Research: nutrient levels in U.S. food supply are dropping

I’ve written a lot about the benefits of shopping entirely at farmers markets, the difference between organic/GMO/seasonal, and how food is more important than working out. These topics have interested many people with many asking for more data.

Here is one piece, possibly the most important in explaining our obesity epidemic. The findings reveal farming practices and seed choice that have led to lower quality food. Compared on a nutrient-nutrient basis it can be a 1/3 drop in nutrient level for some foods.

This means that the typical person will need to eat 3x as much to obtain the proper nutrients. If true, that would provide the ideal explanation for our overweight problems. It’s not so much our sedentary lifestyle or even our poor choices in food, but our simple desire to get the nutrients our bodies need.

The report is worth a read and I will be sharing several more like it over the coming days.

 

 “Nutrient levels in U.S. food supply eroded by pursuit of high yields” 

Full Report (pdf)

2-page Newsletter Summary (pdf)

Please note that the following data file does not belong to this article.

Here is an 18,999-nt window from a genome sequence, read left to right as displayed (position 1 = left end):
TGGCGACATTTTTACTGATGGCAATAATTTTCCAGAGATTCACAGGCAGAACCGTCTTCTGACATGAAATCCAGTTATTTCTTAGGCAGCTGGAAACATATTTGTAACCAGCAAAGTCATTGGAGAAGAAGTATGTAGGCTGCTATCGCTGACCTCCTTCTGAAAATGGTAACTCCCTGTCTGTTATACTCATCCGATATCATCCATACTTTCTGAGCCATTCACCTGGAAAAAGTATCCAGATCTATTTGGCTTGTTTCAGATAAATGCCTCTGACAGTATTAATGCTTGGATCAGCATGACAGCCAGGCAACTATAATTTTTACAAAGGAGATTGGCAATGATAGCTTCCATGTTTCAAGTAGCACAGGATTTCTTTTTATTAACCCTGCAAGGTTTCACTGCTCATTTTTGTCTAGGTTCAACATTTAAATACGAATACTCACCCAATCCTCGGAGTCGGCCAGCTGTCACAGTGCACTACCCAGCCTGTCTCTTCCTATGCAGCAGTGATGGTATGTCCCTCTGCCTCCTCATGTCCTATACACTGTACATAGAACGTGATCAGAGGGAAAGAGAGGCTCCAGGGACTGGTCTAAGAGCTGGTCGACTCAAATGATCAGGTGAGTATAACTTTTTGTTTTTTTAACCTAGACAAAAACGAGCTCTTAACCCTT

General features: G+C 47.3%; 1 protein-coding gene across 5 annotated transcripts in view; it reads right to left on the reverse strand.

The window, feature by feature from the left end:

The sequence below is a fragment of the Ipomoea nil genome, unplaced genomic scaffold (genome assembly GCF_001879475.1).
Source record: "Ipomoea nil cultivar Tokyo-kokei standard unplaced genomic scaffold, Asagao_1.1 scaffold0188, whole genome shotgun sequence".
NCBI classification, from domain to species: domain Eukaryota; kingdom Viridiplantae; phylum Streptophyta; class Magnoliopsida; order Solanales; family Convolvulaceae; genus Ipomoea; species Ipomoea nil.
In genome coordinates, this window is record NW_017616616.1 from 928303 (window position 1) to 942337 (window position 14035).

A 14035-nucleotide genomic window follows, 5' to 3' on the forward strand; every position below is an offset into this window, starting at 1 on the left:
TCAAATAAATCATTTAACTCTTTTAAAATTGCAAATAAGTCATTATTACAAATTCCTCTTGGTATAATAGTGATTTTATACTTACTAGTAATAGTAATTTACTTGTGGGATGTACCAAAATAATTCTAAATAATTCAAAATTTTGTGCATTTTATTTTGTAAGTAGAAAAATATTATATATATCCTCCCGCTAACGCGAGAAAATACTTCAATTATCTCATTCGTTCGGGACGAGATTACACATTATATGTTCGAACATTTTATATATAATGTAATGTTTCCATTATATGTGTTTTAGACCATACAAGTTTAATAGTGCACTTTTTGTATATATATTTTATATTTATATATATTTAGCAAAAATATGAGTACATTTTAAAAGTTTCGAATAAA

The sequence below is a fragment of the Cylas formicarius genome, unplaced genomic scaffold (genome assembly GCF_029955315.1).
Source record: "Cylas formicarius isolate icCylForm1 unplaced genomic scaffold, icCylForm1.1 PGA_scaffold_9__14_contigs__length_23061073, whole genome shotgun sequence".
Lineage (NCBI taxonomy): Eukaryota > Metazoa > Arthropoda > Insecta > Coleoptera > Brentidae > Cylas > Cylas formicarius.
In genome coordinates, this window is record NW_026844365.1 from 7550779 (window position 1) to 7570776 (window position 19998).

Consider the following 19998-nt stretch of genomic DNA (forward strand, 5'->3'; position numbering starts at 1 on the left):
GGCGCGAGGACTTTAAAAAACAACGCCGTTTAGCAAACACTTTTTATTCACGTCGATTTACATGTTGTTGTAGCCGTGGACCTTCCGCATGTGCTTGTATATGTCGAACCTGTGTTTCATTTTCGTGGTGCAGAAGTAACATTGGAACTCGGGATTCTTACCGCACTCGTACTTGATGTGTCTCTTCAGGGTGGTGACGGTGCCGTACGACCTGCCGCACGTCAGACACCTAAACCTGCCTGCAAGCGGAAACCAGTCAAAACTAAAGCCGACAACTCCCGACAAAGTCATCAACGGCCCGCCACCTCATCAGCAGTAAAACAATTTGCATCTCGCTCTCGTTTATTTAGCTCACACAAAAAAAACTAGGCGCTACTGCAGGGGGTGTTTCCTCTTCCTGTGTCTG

“High yields and jumbo produce deliver more water, starch, and sugar per serving, but less vitamins, minerals and antioxidants.”

4-page Research Summary (pdf)

“Farmers have doubled or tripled the yield of most major grains, fruits and vegetables over the last half-century. They have done so by capitalizing on the work of plant scientists, crop breeders and companies manufacturing a wide range of inputs—from fertilizer to water, pesticides, sophisticated machinery and diesel fuel.

But American agriculture’s single-minded focus on increasing yields over the last half-century created a blind spot where incremental erosion in the nutritional quality of our food has occurred.  This erosion, modest in some crops but significant in others for some nutrients, has gone largely unnoticed by scientists, farmers, government and consumers.”

 

Big isn’t always better. When it comes to food and losing weight, it’s quality that matters. (image: chatirygirl)

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